For more beach cottage posts see my Beach Cottage page.

Saturday, January 2, 2016


After watching a few episodes of "Fixer Upper" on HGTV, I got inspired to head to our local antique store to do some browsing.  Our beach cottage is in pretty good shape, but there are a few areas I'm still keeping an eye out for the perfect idea.  While shopping, I typically take photos of items that grab my attention with my phone.  This is so I can go home and think about where the items can be utilized.  This bathtub full of wagon-wheel-brackets caught my eye. . .

I think the wagon-wheel-brackets looked particularly interesting to me because I had just painted the spindles on our banister white (see photo below), and the spindle characteristics of these brackets would tie in nicely to the whole cottage feel we are going for.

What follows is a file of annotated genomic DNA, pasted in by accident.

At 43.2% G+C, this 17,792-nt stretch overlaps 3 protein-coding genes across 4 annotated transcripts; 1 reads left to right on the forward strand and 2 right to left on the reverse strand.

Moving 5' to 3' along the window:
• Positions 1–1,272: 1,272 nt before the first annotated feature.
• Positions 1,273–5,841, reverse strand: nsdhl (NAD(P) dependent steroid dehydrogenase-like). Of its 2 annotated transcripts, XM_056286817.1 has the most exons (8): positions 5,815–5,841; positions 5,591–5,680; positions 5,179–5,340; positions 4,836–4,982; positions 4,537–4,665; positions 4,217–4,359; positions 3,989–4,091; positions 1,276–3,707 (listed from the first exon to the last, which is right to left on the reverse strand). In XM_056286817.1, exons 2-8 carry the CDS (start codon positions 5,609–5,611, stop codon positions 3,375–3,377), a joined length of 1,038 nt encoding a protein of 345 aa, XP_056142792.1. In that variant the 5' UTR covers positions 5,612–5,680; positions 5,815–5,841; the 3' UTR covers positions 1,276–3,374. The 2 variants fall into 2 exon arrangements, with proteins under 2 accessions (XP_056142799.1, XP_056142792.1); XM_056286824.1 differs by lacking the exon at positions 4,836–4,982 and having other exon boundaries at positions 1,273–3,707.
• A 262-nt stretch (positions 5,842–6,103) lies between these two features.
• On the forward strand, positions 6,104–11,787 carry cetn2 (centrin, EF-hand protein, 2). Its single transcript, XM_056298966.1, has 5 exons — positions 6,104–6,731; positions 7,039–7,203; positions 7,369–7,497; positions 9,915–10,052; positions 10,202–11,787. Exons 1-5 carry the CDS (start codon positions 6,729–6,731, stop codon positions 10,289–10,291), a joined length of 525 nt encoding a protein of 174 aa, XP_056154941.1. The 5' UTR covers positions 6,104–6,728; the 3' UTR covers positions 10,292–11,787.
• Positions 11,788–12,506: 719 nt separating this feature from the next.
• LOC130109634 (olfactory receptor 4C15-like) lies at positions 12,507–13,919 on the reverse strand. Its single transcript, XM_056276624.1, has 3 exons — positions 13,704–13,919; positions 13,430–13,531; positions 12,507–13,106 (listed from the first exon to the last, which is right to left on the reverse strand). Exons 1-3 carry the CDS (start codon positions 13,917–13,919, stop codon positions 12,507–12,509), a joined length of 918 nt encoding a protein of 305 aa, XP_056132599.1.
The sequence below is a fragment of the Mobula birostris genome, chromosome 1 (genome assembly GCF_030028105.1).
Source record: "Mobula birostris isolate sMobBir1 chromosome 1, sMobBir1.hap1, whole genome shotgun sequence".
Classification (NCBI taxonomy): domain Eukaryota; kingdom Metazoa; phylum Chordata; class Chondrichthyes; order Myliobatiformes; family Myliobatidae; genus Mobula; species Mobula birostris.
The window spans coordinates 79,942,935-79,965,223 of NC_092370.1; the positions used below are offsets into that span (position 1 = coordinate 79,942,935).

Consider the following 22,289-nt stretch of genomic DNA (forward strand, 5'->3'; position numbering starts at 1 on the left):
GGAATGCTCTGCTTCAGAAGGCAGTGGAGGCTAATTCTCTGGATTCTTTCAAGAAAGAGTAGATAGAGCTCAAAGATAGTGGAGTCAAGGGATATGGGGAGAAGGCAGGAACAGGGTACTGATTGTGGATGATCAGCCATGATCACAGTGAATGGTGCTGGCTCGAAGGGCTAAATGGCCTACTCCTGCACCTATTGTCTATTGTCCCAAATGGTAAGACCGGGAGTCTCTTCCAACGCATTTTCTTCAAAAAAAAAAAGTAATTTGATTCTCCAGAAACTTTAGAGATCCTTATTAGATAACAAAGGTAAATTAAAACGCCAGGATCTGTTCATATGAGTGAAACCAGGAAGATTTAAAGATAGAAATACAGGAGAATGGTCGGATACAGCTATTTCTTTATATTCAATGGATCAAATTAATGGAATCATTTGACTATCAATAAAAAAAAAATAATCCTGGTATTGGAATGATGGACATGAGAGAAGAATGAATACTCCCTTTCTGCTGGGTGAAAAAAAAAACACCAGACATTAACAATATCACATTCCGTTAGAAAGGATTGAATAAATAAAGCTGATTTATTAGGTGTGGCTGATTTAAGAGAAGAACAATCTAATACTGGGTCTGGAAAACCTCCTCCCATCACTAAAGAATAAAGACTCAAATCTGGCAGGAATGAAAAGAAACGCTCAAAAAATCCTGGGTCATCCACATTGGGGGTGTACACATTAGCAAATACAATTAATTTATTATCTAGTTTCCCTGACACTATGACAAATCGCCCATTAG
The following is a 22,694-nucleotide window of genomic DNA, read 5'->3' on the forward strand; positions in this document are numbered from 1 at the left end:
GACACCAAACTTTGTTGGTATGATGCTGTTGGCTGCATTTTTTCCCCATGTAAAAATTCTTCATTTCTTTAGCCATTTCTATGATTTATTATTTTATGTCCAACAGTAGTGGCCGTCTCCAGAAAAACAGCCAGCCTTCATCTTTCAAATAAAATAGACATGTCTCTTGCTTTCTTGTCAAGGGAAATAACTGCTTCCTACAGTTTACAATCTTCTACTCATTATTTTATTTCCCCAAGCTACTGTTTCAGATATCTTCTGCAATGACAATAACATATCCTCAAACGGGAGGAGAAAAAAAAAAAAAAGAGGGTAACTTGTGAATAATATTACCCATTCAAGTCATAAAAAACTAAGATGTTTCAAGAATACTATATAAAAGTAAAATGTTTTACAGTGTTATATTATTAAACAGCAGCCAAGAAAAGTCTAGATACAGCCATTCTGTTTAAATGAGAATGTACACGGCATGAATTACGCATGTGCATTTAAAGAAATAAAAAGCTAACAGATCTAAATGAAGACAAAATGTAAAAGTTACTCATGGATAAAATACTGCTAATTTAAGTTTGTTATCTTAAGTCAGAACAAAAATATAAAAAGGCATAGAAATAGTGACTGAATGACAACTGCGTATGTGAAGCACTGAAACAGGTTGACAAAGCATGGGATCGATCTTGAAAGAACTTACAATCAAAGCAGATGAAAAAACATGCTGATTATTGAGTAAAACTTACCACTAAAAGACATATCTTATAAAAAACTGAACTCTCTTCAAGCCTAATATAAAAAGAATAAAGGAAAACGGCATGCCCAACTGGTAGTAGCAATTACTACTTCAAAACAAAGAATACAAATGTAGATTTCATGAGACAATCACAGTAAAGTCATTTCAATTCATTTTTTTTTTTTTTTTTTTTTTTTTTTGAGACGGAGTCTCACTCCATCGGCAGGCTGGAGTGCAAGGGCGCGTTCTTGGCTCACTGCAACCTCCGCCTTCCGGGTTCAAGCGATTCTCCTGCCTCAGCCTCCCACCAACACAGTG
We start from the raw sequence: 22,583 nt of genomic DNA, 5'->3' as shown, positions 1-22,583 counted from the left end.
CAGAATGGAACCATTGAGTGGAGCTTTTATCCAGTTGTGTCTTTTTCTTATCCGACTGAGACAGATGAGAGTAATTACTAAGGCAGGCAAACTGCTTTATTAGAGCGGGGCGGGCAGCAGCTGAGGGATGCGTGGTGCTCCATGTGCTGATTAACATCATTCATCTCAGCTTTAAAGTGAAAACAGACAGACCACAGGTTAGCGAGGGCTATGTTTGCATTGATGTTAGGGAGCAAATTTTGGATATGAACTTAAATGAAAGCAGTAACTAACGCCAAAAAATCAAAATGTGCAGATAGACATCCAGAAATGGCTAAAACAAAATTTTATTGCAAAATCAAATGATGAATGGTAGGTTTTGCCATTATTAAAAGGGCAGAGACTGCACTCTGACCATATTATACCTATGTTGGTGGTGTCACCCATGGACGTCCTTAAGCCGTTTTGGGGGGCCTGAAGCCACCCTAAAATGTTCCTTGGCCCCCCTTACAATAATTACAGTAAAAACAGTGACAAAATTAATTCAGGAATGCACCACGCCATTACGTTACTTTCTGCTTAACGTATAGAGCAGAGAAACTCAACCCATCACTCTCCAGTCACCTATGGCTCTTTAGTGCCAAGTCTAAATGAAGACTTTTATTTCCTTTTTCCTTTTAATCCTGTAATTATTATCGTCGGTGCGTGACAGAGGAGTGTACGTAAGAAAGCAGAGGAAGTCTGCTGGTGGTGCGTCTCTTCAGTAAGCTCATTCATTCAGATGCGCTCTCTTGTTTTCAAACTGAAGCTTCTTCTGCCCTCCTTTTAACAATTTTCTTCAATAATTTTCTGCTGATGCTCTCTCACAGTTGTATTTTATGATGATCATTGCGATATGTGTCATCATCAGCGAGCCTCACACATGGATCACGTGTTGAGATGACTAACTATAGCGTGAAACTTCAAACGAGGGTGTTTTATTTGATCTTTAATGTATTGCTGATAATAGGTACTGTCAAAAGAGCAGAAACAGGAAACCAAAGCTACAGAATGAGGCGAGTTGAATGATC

In addition, I love it when I come across anything in the category of architectural salvage.  I think it is a great way to bring character into a newer home.

My first thought when I see any type of bracket like this, is using them for shelf supports for a rectangular shelf, but I couldn't picture a good place for a long shelf like this.  Then it dawned on me - how about using these to create a corner shelves?  The dining room had a vacant spot (we had thrown around the idea of finding an old surfboard to prop in the corner, but it hadn't happened yet, and I was starting to doubt we would find one that was reasonably priced, and looked good).  Corner shelves would work out perfectly - two brackets could be used in the corners with a pie shaped shelves mounted on top to create a corner shelf; so with four brackets we could create two shelves.

Empty Corner Wall in Dining Room

In addition to working well in the corner of the dining room - the shelves would help create balance in the whole great room area.   The opposite corner of the great room had a couple old style rope-boat-bumpers (see photo below).  I was having trouble picturing something that would balance out the corner on the other side of the room in the dining room - the idea of corner shelves was ideal for this purpose.

Opposite Corner of Great Room - Boat Bumpers